The specific benchmarks for financial performance that you should be aiming for will depend on your vertical, but here is why each area is important.
From an ARR perspective, buyers will want to see that you’ve reached meaningful scale as this metric provides the backdrop for other metrics like growth and retention.
From a growth perspective, buyers will want to see that your company hasn’t stalled but has room to expand. The higher your growth, the more interest you can expect, though keep in mind that scale matters. A $100M ARR company growing at 25% looks more attractive than a $10M ARR company growing at the same rate.
From a retention perspective, you want to see that the revenue you generate from your pool of customers is growing year over year after taking into account churn, downsell, and upsell. The best situation to be in is to have your net revenue retention metric >100% (ideally 110-120%+).
The better you’re performing in these three metrics, the larger the pool of interested buyers and therefore the better positioned you are for a transaction.
How much lead time do you need to kick off a transaction?
When you feel the time is right to pursue a transaction, how quickly can you kick off that process? The answer largely depends on how organized you’ve been with maintaining data quality and tracking key metrics.
Most companies we represent at Vista Point don’t have a dedicated FP&A team, so usually the necessary metrics and underlying data quality to pursue a transaction just aren’t there. As such, part of our process of running a transaction is getting organized in areas like:
- Key business metrics
- Framing of customer data
- Legal documentation
- Tax history
Once the data is cleaned up and you’ve run all relevant analysis, we also take the time to build out the company’s Confidential Information Presentation (often called a "book", CIM, or CIP).
The amount of time it takes to get from zero to a launched deal depends on the company, but we’ve had processes where we were off to the races as early as 2 weeks. In most cases though, 3-5 weeks is the timeframe for getting everything in order and a process launched.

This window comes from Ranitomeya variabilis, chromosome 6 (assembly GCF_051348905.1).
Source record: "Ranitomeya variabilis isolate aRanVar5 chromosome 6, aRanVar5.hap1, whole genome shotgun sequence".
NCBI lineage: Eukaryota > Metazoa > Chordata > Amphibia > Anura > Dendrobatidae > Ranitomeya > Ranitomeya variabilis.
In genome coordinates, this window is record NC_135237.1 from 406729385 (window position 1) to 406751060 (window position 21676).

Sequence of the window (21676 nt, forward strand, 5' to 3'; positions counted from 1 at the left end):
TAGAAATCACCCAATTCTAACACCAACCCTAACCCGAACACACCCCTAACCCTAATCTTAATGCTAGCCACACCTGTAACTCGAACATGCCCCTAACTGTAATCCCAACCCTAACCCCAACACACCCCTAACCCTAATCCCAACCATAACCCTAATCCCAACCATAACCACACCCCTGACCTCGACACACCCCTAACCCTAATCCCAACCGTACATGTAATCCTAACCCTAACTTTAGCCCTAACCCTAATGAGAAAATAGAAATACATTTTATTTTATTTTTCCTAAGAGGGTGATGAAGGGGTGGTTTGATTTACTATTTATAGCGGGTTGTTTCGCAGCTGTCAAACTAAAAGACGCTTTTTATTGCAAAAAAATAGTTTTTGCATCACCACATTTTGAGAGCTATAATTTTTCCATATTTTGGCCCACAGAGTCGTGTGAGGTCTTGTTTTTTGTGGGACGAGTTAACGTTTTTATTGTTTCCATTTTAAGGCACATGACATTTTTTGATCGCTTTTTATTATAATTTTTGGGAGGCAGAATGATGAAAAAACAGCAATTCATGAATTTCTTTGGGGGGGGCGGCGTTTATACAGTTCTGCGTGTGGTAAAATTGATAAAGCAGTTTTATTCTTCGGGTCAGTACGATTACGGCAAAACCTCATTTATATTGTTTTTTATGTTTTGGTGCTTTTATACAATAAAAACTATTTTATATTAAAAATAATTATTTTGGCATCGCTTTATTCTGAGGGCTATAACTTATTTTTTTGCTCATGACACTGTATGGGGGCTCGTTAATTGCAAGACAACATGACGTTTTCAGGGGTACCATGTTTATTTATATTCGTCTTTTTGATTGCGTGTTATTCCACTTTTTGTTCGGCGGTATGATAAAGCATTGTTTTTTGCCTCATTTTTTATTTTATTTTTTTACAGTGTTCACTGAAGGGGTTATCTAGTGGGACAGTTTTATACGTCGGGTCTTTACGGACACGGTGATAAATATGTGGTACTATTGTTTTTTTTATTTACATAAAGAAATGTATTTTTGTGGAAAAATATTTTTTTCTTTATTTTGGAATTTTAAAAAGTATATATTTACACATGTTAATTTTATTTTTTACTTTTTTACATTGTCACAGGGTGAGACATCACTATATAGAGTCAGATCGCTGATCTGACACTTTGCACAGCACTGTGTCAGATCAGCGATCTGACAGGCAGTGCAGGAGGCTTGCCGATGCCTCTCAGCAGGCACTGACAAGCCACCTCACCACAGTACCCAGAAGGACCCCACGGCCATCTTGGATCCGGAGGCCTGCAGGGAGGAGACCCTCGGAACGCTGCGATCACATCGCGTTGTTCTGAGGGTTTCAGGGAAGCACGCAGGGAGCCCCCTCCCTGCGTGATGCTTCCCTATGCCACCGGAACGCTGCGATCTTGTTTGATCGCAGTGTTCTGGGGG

That said, there are a couple ways you can start preparing earlier:
- Start having conversations with banks. You can lean on their expertise to know what kinds of metrics you should be tracking and what data you need to have at hand.
- Take a close look at your second layer of management. If your goal is to step away from the business after a transaction, you’ll want to ensure you have a strong lieutenant layer of management to take up the banner.
Should we be thinking about the macro-environment when it comes to timing a transaction?
In our perspective, you should let your company’s financial performance and general performance dictate the appropriate time to sell your business, not the macro-economy.
Premium businesses will always sell for premium outcomes. If your company is firing on all cylinders against the backdrop of a poor market, then you still have a high likelihood of a good outcome.
Inversely, if your company’s financial performance is lackluster, even in a great market you can’t expect a great outcome.
Another way to think about this question: in a great market where everyone is doing well, realizing a great outcome can actually be harder because so many companies will be pursuing a transaction, so there will be a shortage of buyer demand relative to supply.
In a poor market, on the other hand, if your company is still doing well, you’ll be among a smaller pool of quality assets, and the demand to place capital in your company will be higher.
Deciding When to Sell
Knowing when to sell is a decision based on everything from the performance of the business to the founder’s emotional relationship with that business.
At the end of the day, you as the founder get to decide when the time is right, though a bank can certainly give you some insight on whether or not your company’s performance puts you in a good position to pursue a transaction.
To learn more, take a look at our article about key Saas metrics and how you should be measuring them.